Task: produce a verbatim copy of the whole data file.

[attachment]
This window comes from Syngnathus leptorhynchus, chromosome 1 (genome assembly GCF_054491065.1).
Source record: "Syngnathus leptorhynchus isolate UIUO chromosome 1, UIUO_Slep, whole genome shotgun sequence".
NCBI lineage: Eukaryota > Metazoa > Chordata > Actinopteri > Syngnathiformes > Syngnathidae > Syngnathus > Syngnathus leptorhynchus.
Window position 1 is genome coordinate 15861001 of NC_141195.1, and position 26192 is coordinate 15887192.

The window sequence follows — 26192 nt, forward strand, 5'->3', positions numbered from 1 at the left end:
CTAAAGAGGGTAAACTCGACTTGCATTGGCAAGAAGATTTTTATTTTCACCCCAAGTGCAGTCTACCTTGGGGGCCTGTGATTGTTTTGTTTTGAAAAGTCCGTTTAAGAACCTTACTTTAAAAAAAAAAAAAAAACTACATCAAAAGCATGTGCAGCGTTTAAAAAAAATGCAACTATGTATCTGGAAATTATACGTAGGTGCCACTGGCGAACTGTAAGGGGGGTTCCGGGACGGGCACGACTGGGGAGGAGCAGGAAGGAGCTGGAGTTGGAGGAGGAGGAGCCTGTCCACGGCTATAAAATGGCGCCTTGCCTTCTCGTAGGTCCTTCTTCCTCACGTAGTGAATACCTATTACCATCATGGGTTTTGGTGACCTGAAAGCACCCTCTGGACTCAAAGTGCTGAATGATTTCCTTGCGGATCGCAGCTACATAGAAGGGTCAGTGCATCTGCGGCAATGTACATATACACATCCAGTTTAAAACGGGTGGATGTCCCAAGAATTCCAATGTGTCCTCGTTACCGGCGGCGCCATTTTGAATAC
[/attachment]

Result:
This window comes from Syngnathus leptorhynchus, chromosome 1 (genome assembly GCF_054491065.1).
Source record: "Syngnathus leptorhynchus isolate UIUO chromosome 1, UIUO_Slep, whole genome shotgun sequence".
NCBI lineage: Eukaryota > Metazoa > Chordata > Actinopteri > Syngnathiformes > Syngnathidae > Syngnathus > Syngnathus leptorhynchus.
Window position 1 is genome coordinate 15861001 of NC_141195.1, and position 26192 is coordinate 15887192.

The window sequence follows — 26192 nt, forward strand, 5'->3', positions numbered from 1 at the left end:
CTAAAGAGGGTAAACTCGACTTGCATTGGCAAGAAGATTTTTATTTTCACCCCAAGTGCAGTCTACCTTGGGGGCCTGTGATTGTTTTGTTTTGAAAAGTCCGTTTAAGAACCTTACTTTAAAAAAAAAAAAAAAACTACATCAAAAGCATGTGCAGCGTTTAAAAAAAATGCAACTATGTATCTGGAAATTATACGTAGGTGCCACTGGCGAACTGTAAGGGGGGTTCCGGGACGGGCACGACTGGGGAGGAGCAGGAAGGAGCTGGAGTTGGAGGAGGAGGAGCCTGTCCACGGCTATAAAATGGCGCCTTGCCTTCTCGTAGGTCCTTCTTCCTCACGTAGTGAATACCTATTACCATCATGGGTTTTGGTGACCTGAAAGCACCCTCTGGACTCAAAGTGCTGAATGATTTCCTTGCGGATCGCAGCTACATAGAAGGGTCAGTGCATCTGCGGCAATGTACATATACACATCCAGTTTAAAACGGGTGGATGTCCCAAGAATTCCAATGTGTCCTCGTTACCGGCGGCGCCATTTTGAATAC